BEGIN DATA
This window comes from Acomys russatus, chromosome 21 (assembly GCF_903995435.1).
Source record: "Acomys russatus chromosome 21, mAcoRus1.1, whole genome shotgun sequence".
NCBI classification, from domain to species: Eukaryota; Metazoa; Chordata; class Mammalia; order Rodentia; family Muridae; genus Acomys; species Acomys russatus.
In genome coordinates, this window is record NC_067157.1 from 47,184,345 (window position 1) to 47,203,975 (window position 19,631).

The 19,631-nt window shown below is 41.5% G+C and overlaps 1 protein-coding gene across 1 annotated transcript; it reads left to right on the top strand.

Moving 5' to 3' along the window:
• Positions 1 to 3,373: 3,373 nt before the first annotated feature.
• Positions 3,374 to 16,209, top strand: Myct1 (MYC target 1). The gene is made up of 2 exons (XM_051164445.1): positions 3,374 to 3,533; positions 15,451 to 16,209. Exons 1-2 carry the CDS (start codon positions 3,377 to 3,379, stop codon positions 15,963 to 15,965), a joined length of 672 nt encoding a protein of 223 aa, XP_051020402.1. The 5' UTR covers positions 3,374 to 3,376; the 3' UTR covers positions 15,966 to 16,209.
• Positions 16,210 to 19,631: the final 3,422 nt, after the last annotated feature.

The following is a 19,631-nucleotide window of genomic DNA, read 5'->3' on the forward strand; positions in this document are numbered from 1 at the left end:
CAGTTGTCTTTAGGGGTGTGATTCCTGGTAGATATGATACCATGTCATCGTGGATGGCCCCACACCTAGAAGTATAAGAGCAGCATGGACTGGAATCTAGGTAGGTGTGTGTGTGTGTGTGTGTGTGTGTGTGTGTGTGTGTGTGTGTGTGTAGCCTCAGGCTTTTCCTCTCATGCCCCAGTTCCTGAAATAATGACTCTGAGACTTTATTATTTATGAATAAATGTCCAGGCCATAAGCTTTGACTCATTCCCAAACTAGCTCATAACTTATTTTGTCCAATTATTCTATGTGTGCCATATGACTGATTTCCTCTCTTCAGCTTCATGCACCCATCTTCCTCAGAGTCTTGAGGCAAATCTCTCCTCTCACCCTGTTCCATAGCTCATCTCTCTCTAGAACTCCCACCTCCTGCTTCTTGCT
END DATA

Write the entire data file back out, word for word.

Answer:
This window comes from Acomys russatus, chromosome 21 (assembly GCF_903995435.1).
Source record: "Acomys russatus chromosome 21, mAcoRus1.1, whole genome shotgun sequence".
NCBI classification, from domain to species: Eukaryota; Metazoa; Chordata; class Mammalia; order Rodentia; family Muridae; genus Acomys; species Acomys russatus.
In genome coordinates, this window is record NC_067157.1 from 47,184,345 (window position 1) to 47,203,975 (window position 19,631).

The 19,631-nt window shown below is 41.5% G+C and overlaps 1 protein-coding gene across 1 annotated transcript; it reads left to right on the top strand.

Moving 5' to 3' along the window:
• Positions 1 to 3,373: 3,373 nt before the first annotated feature.
• Positions 3,374 to 16,209, top strand: Myct1 (MYC target 1). The gene is made up of 2 exons (XM_051164445.1): positions 3,374 to 3,533; positions 15,451 to 16,209. Exons 1-2 carry the CDS (start codon positions 3,377 to 3,379, stop codon positions 15,963 to 15,965), a joined length of 672 nt encoding a protein of 223 aa, XP_051020402.1. The 5' UTR covers positions 3,374 to 3,376; the 3' UTR covers positions 15,966 to 16,209.
• Positions 16,210 to 19,631: the final 3,422 nt, after the last annotated feature.

The following is a 19,631-nucleotide window of genomic DNA, read 5'->3' on the forward strand; positions in this document are numbered from 1 at the left end:
CAGTTGTCTTTAGGGGTGTGATTCCTGGTAGATATGATACCATGTCATCGTGGATGGCCCCACACCTAGAAGTATAAGAGCAGCATGGACTGGAATCTAGGTAGGTGTGTGTGTGTGTGTGTGTGTGTGTGTGTGTGTGTGTGTGTGTGTGTAGCCTCAGGCTTTTCCTCTCATGCCCCAGTTCCTGAAATAATGACTCTGAGACTTTATTATTTATGAATAAATGTCCAGGCCATAAGCTTTGACTCATTCCCAAACTAGCTCATAACTTATTTTGTCCAATTATTCTATGTGTGCCATATGACTGATTTCCTCTCTTCAGCTTCATGCACCCATCTTCCTCAGAGTCTTGAGGCAAATCTCTCCTCTCACCCTGTTCCATAGCTCATCTCTCTCTAGAACTCCCACCTCCTGCTTCTTGCT